A bilingual education does more for kids than prepare them for a globalized world; it enriches their mind and social world.
For those of us who came to a second language late in life, being bilingual may seem daunting. But babies are born with the ability to make and hear any sounds from any language in the world, and there are more and more studies that show the advantages of learning multiple languages from as early age as possible.
In Zurich, where a whopping 31% of the city’s population is non-Swiss from a total of 166 different countries, there are ample opportunities to raise bilingual children. And it’s not just about the language, which is a big social component. You want your child to be able to acclimate easily, and settle in with as little disruption in their lives as possible.
Learning a new language: the importance of starting early
Researchers tend to agree that early childhood is the best time to learn a second language. Naja Ferjan Ramirez, a researcher from the University of Washington, writes on Business Insider: “Children who experience two languages from birth typically become native speakers of both, while adults often struggle with second language learning and rarely attain native-like fluency.”
While ‘from birth’ isn’t always possible, young children have surprisingly flexible language abilities; the sooner you introduce them to a second language, the better.
Many programs offer a dual Swiss-English curriculum, where your child can be immersed in both languages to a greater or lesser extent. It adds a social component. There’s an expat community, but there’s not so much a place where Swiss and expats really meld. At school, you really do get this mixture of Swiss-nationals, mixed nationality families and also completely expat families.
In other words, getting your kids enrolled in an international school in Zurich won’t only help your children, it might just have the added perk of helping you reach out to the local community, too.
Babies are the best learning machines ever created
Some parents might wonder: Is my child too young to learn another language? Won’t she or he be confused? Well, in short, no and no. In a recent report from the University of Washington Institute of Learning & Brain Sciences (I-LABS), Patricia Kuhl writes: “Science indicates that babies’ brains are the best learning machines ever created, and that infants’ learning is time-sensitive. Their brains will never be better at learning a second language than they are between 0 and 3 years of age.” Some schools, like Obersee Bilingual School, even offer services like bilingual baby-care, in addition to their Pre-K, kindergarten, and upper level schooling.
The advantages of an early English-German education
Beyond the communication and integration reasons mentioned above, there are a lot of reasons to get your kids in bilingual English-German education programs.
Becoming bilingual at an early age:
- Improves executive functioning of the brain. That is, they are able to shift attention, switch between tasks and solve problems more easily.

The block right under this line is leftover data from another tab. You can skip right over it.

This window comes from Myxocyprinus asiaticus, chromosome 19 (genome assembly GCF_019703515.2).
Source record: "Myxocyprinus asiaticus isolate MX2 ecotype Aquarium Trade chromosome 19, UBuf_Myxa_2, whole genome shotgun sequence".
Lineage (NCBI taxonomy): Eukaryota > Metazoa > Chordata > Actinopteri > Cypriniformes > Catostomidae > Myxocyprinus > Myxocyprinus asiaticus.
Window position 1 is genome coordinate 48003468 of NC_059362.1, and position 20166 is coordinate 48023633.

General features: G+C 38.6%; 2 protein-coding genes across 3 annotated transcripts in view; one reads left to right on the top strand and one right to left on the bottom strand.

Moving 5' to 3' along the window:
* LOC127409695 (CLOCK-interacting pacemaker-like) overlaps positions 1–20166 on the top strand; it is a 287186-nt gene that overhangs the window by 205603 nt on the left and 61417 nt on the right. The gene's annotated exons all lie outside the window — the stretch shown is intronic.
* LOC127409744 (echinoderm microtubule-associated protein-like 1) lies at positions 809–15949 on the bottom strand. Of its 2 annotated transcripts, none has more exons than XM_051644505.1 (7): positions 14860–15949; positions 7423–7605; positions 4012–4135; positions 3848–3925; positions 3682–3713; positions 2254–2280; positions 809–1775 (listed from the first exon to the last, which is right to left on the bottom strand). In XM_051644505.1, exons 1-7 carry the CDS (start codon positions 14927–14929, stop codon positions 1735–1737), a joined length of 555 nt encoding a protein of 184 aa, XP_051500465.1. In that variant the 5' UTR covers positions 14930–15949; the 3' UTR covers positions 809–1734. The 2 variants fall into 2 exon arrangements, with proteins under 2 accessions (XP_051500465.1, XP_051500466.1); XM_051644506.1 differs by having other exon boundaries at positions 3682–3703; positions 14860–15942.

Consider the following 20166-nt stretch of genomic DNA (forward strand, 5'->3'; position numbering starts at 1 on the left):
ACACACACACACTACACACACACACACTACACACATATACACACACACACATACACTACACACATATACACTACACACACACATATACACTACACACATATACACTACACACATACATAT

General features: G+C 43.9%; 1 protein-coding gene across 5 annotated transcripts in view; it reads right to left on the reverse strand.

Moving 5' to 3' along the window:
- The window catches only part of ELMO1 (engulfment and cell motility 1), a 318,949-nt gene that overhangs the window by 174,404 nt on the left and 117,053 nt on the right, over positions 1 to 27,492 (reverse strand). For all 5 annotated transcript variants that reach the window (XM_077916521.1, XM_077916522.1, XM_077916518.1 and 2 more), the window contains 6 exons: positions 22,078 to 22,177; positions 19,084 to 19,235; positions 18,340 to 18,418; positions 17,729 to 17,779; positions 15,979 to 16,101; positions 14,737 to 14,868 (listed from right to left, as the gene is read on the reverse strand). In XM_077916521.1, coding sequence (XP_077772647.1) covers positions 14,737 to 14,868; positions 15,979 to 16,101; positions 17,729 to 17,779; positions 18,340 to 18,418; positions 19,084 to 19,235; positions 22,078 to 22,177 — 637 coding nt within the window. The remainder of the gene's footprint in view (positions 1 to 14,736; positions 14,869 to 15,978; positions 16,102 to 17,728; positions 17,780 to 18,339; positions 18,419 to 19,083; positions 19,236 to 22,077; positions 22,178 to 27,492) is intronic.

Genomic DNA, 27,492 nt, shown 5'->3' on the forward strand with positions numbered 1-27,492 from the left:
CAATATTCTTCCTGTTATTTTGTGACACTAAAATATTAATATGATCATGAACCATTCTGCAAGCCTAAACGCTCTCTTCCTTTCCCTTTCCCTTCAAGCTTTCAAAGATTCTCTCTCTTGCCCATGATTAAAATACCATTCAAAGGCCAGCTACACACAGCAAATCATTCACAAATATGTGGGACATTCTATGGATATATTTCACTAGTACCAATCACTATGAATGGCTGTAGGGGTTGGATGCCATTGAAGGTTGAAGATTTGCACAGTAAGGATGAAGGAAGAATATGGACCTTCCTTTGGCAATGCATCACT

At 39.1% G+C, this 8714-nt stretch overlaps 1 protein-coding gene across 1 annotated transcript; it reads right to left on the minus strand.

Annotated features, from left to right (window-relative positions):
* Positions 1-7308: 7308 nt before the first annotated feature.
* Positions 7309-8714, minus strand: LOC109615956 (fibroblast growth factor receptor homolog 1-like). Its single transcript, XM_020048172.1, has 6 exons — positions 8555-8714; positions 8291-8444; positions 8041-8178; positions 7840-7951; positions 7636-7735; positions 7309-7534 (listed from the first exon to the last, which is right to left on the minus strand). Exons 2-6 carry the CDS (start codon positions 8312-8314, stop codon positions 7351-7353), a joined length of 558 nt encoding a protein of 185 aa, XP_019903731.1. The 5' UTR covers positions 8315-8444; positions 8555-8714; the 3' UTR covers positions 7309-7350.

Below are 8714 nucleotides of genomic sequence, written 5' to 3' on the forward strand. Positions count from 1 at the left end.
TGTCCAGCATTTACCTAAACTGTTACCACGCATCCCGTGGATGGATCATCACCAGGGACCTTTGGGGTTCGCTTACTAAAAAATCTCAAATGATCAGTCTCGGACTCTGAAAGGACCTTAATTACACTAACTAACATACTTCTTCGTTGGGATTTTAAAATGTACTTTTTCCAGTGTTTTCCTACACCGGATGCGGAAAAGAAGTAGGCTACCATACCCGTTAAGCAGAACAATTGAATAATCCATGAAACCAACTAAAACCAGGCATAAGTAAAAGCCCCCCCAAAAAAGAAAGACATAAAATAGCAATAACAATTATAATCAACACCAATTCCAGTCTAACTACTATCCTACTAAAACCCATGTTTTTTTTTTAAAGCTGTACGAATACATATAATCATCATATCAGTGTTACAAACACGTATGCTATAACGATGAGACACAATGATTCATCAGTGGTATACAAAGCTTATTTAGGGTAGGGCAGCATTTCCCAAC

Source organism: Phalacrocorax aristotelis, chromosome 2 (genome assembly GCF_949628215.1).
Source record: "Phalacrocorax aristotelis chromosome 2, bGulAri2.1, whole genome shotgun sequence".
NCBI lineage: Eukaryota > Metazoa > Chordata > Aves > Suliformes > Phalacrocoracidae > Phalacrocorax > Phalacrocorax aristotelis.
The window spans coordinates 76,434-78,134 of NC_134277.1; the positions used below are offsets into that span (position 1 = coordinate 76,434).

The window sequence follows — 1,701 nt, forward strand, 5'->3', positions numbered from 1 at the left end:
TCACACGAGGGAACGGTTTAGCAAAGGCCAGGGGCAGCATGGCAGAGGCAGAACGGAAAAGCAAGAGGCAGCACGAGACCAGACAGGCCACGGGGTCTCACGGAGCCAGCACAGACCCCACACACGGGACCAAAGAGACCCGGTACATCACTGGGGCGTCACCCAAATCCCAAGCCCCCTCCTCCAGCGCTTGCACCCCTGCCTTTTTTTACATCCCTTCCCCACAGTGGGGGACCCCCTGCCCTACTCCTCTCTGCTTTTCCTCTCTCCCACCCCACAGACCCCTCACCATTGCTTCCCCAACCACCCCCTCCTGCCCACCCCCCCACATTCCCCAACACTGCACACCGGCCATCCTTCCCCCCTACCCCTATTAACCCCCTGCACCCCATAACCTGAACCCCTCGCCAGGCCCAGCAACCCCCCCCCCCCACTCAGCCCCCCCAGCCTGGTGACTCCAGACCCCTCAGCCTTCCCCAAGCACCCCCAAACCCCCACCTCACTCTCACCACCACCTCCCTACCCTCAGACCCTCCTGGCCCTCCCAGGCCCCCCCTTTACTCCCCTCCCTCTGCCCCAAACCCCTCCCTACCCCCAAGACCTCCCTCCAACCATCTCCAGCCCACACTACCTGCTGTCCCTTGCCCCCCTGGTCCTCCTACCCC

- Helps develop their ‘theory of mind’, which essentially means they can better understand another person’s perspective
- Has protective effects against cognitive decline with aging and the onset of Alzheimer’s disease
- Gives them countless opportunities and advantages over monolingual children
… and more.
Research continues, but it’s not all about the science. It’s also just plain… cool. A kindergarten kid, five or six years old, can easily switch from English to German. It’s amazing to think of the intelligence they have to do that.
Get the most out of a bilingual education in Switzerland or Zurich
Of course, you want to feel comfortable with the programme in which you place your kids, and the impact that it has on your home life. Here are some tips:
Find a programme that offers concentrated immersion time to properly live and speak with the languages. In many schools, Pre-K students have a teacher in both English and German who work together, while kindergarten and primary school classes spend a full week of classes in English, and then switch to a full week of classes in German. This means that it’s not just certain subjects that are in a specific language, but all of them.
Encourage them to practice it home. This may be more tricky if you don’t speak the same language, but you can still put on a TV programme, get fun books or games, or arrange play dates in which they use the other language. Let them see that language studies aren’t just something for school – they’re for living, too.
Learn along with them! This is particularly helpful if your kids are learning a language you don’t know, and you can turn it into a shared activity. But even if that’s not the case, you can still study with them. Chances are, if it’s a language you know well, you might never have learned all the grammar rules to help you explain why something is said in one way and not another.
When speaking with various international schools in Zurich, or elsewhere in Switzerland or the rest of the world, don’t be afraid to ask questions. Find out why they’re using a given methodology, and what are its benefits. Ask about the social support, and make sure that they’re able to offer individual assistance where needed.